Inevitably, with such a large thrust spread across a swathe of individual projects, plans are often somewhat fluid and changeable. Since its inception, the Ras Al-Zour project has been expanded from its initial 2,500MW of power and 800,000m³ day of water by an additional 500MW and 200,000m³. Meanwhile, WEC has cancelled the smaller Al-Jubail project altogether. The upshot of this is that the list of potential technologies to meet Saudi’s energy needs remains correspondingly open and while the nuclear route remains an option, renewable energy and green engineering also feature in the overall thinking.
A $300m, 6MW waste-to-energy plant is under construction, while in April, after meeting with Saudi Oil Minister Ali al-Naimi, the French Energy Minister Jean-Louis Borloo announced a planned cooperation between their countries over large-scale solar energy and carbon capture and storage (CCS) technology. In the light of January’s signing of agreements over electricity and nuclear power between France and Qatar, however, some analysts suggest that it may only be a matter of time before the Franco-Saudi relationship moves in a similar direction.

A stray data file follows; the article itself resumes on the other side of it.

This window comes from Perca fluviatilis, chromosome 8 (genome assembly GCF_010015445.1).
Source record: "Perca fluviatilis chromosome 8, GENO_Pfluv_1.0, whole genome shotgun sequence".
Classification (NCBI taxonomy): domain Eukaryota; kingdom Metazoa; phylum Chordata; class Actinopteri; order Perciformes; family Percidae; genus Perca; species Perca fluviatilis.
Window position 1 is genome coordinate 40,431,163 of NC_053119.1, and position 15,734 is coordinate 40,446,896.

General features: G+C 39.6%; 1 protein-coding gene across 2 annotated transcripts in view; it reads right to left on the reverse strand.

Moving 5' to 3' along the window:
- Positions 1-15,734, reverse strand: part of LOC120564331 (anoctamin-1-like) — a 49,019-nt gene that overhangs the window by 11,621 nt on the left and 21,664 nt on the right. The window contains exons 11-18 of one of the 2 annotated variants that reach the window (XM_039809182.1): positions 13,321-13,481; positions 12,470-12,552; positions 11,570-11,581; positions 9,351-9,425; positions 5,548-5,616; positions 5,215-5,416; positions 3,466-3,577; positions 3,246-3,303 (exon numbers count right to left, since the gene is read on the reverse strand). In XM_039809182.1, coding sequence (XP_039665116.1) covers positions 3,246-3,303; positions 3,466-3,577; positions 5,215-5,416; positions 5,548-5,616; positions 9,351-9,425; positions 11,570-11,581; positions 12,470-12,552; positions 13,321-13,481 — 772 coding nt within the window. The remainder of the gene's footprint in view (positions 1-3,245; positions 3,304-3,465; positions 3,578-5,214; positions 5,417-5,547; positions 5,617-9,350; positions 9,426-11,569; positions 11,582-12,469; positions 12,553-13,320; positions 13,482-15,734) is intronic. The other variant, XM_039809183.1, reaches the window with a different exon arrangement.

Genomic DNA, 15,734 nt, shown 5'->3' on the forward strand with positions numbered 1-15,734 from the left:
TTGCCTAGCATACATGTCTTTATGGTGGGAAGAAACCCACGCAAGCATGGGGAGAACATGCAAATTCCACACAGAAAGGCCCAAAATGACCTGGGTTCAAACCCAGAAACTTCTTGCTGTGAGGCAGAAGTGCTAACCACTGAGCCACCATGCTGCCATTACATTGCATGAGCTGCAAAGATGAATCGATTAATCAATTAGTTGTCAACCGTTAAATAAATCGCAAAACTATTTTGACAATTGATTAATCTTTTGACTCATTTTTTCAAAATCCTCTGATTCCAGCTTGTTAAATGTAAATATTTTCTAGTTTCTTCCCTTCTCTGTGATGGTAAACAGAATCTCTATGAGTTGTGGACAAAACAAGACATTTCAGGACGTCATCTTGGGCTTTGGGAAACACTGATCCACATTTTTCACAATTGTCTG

Zawya, the leading Middle East business information company, suggests that 2008 will see the rate of year-on-year growth in earnings for SEC drop to perhaps 5%, around half the rate of the previous year. But in many ways this does not tell the entire story. With an approved budget which includes 331 new generation, transmission and distribution projects for 2008, the resulting expansion will allow the company to serve a further quarter of a million customers.
Perhaps more to the point, it bodes well for the future of the mega-projects and the opportunities they present in the newly liberalised Saudi market.